Every year in the US we end the lives of hundreds of thousands of little angels in fur. These animals lose their lives on the highways, in unprotected yards and the local pound. These animals did nothing wrong, other than to be born. Then someone lost interest in them, didn’t want the responsibility for them anymore, couldn’t (or wouldn’t) afford to take care of them anymore, a choice was made between a new boy/girl friend and the animal, made a decision to move to a new home that didn’t allow animals, and many more reason.
Yet hundreds of dogs and cats have babies everyday because the are not spayed or neutered. The discussion can sometimes be heated. At a recent business gathering the topic came up and one man said he would never cut the balls off his dog, because he didn’t want a sissy dog. Intact dogs do have a tendency to be more aggressive, and it’s an old wives tale that fixed dogs become docile, fat and lazy. Professional dogs, such as police dogs are intact, however, they are trained to use their aggression responsibly. An aggressive, untrained dog can be a costly hazard. Walking my dog this morning, two people walking unneutered dogs approached each other, and the two dogs immediately lunged at each other and a fight began. After the people succeeded in untangling the dogs, both the humans and the dogs had injuries. Both humans exasperatedly claimed that “their dog was friendly” and “don’t know how this happened.”
Another woman said just because she wasn’t going to have children, she wasn’t going to remove her ovaries and she feels the same about her cat. When her cat goes into heat this woman locks the cat in a closet, adding that it’s a large walk-in closet. So I nicely asked if someone locked her in a closet when she had her time of the month. My question wasn’t appreciated, although a few people around me snickered.
When volunteering at a local shelter, I witnessed a small dog that had developed mammary tumors because she had not been spayed. Her owners dumped her at the shelter because they didn’t want to deal with a dog with tumors, even though they admitted that their Vet had warned them of this possibility with this breed , if they didn’t get her spayed. Fortunately the shelter made the commitment to this dog to not only pay for the surgery to fix her tumors, but to also get her spayed. Then they found her a new loving, furrever home.
A man in my neighborhood was going to breed his little dog so each of his children would have a pet of their own, until he found out how much it would cost to take care of that many more dogs. It was cheaper to spay his dog so his pocketbook made the decision to spay his dog.
When I was a child we had a collection of animals. My Dad, being a good cowboy, made sure all our dogs, horses and non breeding and working stock were fixed before bringing them home. Even when a stay cat came to live with us, as soon as time passed when no one came to claim him, he was neutered. That made a dent in the population explosion he had been causing with the feral cats living in the nearby mountains.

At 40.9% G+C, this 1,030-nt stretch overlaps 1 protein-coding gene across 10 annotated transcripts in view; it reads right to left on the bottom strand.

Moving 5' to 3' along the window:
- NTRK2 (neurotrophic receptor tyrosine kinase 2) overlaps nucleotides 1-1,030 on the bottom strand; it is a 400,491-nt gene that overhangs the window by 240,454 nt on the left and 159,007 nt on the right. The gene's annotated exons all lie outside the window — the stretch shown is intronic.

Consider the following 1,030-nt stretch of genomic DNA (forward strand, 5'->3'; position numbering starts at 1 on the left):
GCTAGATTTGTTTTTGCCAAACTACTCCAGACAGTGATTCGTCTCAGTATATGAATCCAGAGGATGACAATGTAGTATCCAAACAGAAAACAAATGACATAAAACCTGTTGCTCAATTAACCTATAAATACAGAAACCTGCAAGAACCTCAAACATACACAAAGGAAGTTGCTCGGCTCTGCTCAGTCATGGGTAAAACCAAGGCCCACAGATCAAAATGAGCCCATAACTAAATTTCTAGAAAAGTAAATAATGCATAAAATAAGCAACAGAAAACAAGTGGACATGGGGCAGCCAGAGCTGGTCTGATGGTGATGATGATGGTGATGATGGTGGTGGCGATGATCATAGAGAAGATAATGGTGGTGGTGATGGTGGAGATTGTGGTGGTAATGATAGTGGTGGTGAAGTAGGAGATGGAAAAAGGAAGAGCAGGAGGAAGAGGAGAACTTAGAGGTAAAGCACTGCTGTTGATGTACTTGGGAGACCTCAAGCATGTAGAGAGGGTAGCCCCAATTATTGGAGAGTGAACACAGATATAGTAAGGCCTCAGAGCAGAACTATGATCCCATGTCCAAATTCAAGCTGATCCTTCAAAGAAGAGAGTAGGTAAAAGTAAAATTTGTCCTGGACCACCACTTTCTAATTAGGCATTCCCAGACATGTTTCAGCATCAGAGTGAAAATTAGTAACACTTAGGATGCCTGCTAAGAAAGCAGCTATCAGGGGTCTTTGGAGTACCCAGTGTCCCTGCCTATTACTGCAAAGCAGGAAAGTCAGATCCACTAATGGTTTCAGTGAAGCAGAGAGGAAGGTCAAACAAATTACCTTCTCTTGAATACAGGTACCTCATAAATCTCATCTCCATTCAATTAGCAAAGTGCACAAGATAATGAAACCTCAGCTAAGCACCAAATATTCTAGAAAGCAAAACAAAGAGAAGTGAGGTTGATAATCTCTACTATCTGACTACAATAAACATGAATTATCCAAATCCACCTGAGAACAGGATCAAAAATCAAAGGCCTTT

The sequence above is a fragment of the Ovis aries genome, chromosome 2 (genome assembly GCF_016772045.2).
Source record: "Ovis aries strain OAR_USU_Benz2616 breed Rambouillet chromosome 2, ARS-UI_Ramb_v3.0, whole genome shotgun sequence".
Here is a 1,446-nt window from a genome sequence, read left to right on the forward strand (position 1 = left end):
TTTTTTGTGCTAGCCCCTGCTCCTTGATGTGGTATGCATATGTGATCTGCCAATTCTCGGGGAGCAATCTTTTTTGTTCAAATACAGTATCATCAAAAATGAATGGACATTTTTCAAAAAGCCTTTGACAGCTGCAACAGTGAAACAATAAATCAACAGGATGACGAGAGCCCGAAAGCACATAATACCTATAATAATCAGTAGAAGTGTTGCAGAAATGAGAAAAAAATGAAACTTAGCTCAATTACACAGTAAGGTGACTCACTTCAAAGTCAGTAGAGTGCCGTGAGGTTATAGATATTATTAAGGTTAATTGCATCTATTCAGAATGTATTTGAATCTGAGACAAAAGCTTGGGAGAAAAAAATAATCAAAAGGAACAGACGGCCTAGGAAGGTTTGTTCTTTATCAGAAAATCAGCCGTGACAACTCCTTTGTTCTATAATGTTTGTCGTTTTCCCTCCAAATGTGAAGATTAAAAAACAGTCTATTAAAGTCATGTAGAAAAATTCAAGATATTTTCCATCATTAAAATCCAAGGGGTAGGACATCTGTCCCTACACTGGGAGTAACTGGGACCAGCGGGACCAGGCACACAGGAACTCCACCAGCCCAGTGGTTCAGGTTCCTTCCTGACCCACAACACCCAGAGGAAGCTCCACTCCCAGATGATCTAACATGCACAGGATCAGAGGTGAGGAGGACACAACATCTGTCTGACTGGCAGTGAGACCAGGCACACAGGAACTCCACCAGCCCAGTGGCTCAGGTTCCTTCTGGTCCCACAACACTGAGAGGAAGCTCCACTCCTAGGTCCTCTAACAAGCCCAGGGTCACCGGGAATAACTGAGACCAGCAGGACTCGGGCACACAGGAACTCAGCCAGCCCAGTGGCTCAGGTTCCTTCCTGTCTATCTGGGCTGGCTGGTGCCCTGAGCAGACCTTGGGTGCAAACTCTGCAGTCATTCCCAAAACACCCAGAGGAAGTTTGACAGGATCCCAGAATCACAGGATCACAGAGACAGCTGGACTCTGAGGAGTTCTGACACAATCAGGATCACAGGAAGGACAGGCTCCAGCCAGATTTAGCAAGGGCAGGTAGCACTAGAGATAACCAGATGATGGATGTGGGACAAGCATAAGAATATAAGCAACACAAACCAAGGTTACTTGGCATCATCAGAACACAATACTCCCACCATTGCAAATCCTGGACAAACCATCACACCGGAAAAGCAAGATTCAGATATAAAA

I’ve read several arguments on the health issues of spaying/neutering and not. Some say additional health problems occur when not fixed and others cite stories of health problems when an animal is fixed.
Personally, I don’t know how accurate any of these health claims are. What I have witnessed though, is that more animals suffer the risk of death because of the over population of dogs and cats. Our kill rate at shelters is on the rise. People are still abandoning their animals at the side of the road and to shelters (I was told that owner relinquished animals are the first in line to be euthanized at the pound). People still allow their dogs and cats to roam neighborhoods freely to act at the whim of nature and the homeless pet population continues to rise.
Many people cite financial reasons for not spaying/neutering, even though there are locations in nearly every city that have low cost and sometimes free spay/neuter clinics. Some areas will fix certain breeds of dogs at any time for no charge. Many areas offer discount on the rabies shots and exams when an animals is fixed,
My decisions today are still influenced by the care and decisions my Dad displayed towards the animals he chose to bring home, and is now also strongly influenced by the number of dead animals I see by the side of the road hit by a car and the stories I hear from people who work at kill shelters and no kill rescues.
These angels in fur enter our lives and look to us as their people, to make the decisions that will contribute to making their lives happier, healthier and filled with love and in return they love us unconditionally. If you were your dog or cat, would you want your human caregiver to take the step to have you spayed/neutered?
Call for co-authors:
My current project is #3 in the series of Stress Out™ books: Stress Out, for Cats, Dogs & their People™. The purpose of publishing this book is so it can be used as an educational venue, a marketing tool for the contributors and a fundraising tool for animal related causes. Within these pages will be stories that warm the heart, and others will raise concern and some might incite other emotions. This is more than simply a “feel good” book. For positive change to occur, another emotion may need to be triggered to motivate positive action to help those who depend upon us to take care of them. If you have a story or a professional tip that can help other to learn, please visit our page for more information.